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The California clapper rail and multispecies recovery planning.

The California clapper rail (Rallus longirostris obsoletus) lives in remnant tidal marshes of San Francisco Bay, where less than 20 percent of the historic tidal wetlands remain. Listed as an endangered species in 1970 by the Fish and Wildlife Service (FWS), this enigmatic bird faces a myriad of threats, including habitat loss due to urban encroachment, sea-level rise caused by climate change, alteration of native habitats by invasive plants, non-native predators, and exposure to mercury and other pollutants. The FWS is in the process of revising the existing recovery plan for California clapper rails and is including the rail in a multispecies recovery plan directed towards imperiled salt-marsh ecosystems. Sound scientific information is critical to the success of any recovery plan, but even more so when dealing with complex multiple-species interactions within an ecosystem.

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Secretive and wary, rails are a challenge for biologists to observe and study. In 2007, U.S. Geological Survey (USGS) scientists worked with the support of the FWS, State Coastal Conservancy, and East Bay Regional Parks to initiate a project using radio-telemetry to examine aspects of the ecology of the California clapper rail in San Francisco Bay marshes. The initial study focused on home-range size, habitat requirements, survival rates, breeding success, and movement patterns. The birds were captured using a variety of techniques, including drop-door traps, flushing the birds into open water and plucking them from the bay with salmon nets, or simply capturing the birds by hand. The rails were then fitted with tiny backpack transmitters.

Radio-tracking was an essential tool to study these elusive birds as they travel through the dense vegetation and intricate tidal marsh channels, which criss-cross the marsh like a spider web. Locations of rails could be monitored from over a kilometer away. The transmitters were equipped with sensors that indicated whether or not each bird was alive, enabling each bird's survival to be closely monitored. Rails were tracked daily across tide cycles, often multiple times each day, to better understand the relationship between habitat use and movements with respect to tides. Frequent monitoring also allowed scientists to identify predators, such as raptors, introduced red foxes (Vulpes vulpes), raccoons (Procyon lotor), and feral cats (Felis catus). Rail transmitters were recovered from unusual locations, including the nest of a northern harrier (Circus cyaneus), under several inches of soil (where it was presumably buried by a fox), and at a feeding station for a feral cat along the bay shoreline. The identification of major predators supported FWS recovery planning by providing solid evidence to guide predator-management strategies.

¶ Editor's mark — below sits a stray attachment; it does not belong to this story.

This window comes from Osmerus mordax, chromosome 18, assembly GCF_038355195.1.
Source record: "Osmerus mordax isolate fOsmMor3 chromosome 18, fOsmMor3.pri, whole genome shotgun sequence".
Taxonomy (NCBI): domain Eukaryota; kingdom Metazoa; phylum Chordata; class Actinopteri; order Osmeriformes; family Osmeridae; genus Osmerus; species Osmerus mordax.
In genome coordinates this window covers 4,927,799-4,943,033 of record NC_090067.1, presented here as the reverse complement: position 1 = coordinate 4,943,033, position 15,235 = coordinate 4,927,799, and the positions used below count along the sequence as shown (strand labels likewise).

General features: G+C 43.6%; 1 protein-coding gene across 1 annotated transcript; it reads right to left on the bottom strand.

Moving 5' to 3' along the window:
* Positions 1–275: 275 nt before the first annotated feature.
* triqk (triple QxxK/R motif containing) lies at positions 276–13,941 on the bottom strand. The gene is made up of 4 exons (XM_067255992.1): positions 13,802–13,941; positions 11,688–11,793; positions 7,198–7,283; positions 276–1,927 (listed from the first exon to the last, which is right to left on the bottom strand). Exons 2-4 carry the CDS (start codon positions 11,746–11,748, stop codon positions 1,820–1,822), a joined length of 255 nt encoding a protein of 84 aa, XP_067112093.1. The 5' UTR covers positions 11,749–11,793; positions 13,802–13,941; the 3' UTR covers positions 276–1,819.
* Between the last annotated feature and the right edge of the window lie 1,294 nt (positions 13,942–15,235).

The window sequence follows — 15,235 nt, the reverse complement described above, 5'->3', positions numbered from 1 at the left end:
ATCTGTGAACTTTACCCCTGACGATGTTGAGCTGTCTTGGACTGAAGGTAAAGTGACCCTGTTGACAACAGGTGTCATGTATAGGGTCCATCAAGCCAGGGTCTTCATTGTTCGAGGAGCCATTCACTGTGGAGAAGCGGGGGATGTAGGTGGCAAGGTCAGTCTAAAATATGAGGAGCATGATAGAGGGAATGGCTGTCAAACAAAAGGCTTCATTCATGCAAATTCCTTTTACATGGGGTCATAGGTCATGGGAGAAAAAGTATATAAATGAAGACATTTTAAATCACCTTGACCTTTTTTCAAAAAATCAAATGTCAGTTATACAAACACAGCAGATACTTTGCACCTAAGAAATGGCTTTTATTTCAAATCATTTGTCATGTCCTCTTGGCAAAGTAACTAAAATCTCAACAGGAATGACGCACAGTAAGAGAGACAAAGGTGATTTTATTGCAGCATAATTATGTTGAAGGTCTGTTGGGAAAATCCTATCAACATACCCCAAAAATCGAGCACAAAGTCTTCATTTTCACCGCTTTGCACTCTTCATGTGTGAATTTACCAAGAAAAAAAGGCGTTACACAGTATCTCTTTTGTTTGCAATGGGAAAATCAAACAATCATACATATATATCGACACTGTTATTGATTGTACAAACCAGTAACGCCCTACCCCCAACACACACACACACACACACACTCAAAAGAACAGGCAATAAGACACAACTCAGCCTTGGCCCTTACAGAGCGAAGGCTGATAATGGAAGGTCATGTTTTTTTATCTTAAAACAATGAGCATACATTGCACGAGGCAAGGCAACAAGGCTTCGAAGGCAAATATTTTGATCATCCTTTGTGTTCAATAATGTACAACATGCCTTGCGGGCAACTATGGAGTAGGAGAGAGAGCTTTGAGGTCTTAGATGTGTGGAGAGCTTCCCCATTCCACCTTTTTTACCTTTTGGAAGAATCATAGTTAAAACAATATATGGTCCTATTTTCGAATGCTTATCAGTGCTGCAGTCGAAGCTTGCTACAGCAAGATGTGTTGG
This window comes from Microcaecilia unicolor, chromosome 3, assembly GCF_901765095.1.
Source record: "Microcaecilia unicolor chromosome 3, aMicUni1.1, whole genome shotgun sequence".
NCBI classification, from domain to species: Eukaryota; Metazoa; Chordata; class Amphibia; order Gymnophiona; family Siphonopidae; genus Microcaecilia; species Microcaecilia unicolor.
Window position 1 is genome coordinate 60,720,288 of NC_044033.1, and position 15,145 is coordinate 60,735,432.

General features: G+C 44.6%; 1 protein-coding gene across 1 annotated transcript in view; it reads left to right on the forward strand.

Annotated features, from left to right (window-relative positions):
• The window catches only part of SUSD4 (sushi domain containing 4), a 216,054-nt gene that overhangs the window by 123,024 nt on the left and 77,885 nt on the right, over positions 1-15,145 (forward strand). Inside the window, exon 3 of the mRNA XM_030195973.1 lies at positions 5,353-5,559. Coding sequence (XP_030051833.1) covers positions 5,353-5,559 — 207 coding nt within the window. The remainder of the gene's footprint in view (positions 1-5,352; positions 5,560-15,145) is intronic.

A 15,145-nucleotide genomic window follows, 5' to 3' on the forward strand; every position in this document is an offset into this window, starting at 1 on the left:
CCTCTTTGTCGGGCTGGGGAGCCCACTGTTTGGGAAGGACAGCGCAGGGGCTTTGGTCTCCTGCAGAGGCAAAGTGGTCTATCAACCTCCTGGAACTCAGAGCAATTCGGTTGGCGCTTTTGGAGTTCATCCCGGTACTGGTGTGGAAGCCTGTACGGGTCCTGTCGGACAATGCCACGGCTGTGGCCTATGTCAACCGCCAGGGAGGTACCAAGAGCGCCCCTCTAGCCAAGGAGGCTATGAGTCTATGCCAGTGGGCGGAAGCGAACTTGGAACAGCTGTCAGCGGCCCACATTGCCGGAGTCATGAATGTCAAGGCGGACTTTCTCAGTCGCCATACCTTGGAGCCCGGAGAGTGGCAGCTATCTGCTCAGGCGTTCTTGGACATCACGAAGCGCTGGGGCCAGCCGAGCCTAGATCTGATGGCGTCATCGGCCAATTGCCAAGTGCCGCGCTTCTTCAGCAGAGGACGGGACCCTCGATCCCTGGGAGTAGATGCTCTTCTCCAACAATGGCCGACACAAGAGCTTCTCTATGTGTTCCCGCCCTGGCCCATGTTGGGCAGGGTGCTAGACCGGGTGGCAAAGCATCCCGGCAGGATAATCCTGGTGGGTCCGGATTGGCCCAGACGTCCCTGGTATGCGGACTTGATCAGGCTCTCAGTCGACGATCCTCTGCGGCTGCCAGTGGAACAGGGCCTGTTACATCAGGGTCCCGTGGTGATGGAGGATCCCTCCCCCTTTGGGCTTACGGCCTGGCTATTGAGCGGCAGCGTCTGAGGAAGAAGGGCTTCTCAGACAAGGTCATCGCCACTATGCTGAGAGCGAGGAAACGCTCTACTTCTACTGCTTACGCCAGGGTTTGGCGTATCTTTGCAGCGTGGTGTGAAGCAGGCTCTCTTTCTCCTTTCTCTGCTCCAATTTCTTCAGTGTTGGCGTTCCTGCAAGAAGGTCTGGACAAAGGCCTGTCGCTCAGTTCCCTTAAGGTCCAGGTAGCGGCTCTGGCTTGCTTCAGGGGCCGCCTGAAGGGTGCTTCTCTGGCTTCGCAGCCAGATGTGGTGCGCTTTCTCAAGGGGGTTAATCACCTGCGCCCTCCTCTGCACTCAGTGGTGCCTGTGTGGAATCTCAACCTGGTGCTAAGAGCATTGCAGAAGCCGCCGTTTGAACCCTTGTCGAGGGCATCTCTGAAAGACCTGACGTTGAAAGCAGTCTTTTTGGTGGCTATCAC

Another aspect of this ongoing study examines habitat relationships. Scientists use a highly accurate global positioning system to map tidal channels and model the habitat use of radio-marked rails in relation to the location, width, and depth of these channels. Home ranges are being calculated for each radio-marked bird during breeding, post-breeding, and wintering periods. Together with information about annual movement, this information will help managers understand how much habitat these birds need to survive as well as determine how population densities vary with different habitat structure.

The results from this research program are providing new, detailed information about the clapper rail, which can be applied to a multi-species recovery plan being established for the remaining tidal wetlands of the San Francisco Bay region. The data will be integrated with findings for other endangered tidal marsh species, such as the salt marsh harvest mouse (Reithrodontomys raviventris). Future recovery efforts may include potential reintroduction of rails to restored marshes, a goal that not long ago seemed highly unlikely. By increasing our knowledge of the movements and ecology of California clapper rails, we hope to provide the foundation for the continued protection and recovery of other tidal marsh species and their native habitats.

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Michael Casazza is a research wildlife biologist with the USGS Western Ecological Research Center and can be reached at the Dixon Field Station (mike_casazza@usgs.gov, 707-678-0682 ext. 629). Cory Overton (coverton@ usgs.gov,707-678-0682 ext. 83) and Melissa Farinha (mfarinha@usgs.gov, 707-678-0682 ext. 20) are USGS wildlife biologists at the Dixon Field Station. John Takekawa (john_takekawa@usgs. gov, 707-562-2000) is a research wildlife biologist with the Western Ecological Research Center (San Francisco Bay Estuary Field Station). Tobias Rohmer (tmrohmer@ucdavis.edu) is a student in the Ecology Graduate Group at the University of California, Davis.
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Title Annotation:USGS RESEARCH
Author:Casazza, Michael; Overton, Cory; Farinha, Melissa; Takekawa, John; Rohmer, Tobias
Publication:Endangered Species Bulletin
Geographic Code:1USA
Date:Dec 22, 2008
Words:728
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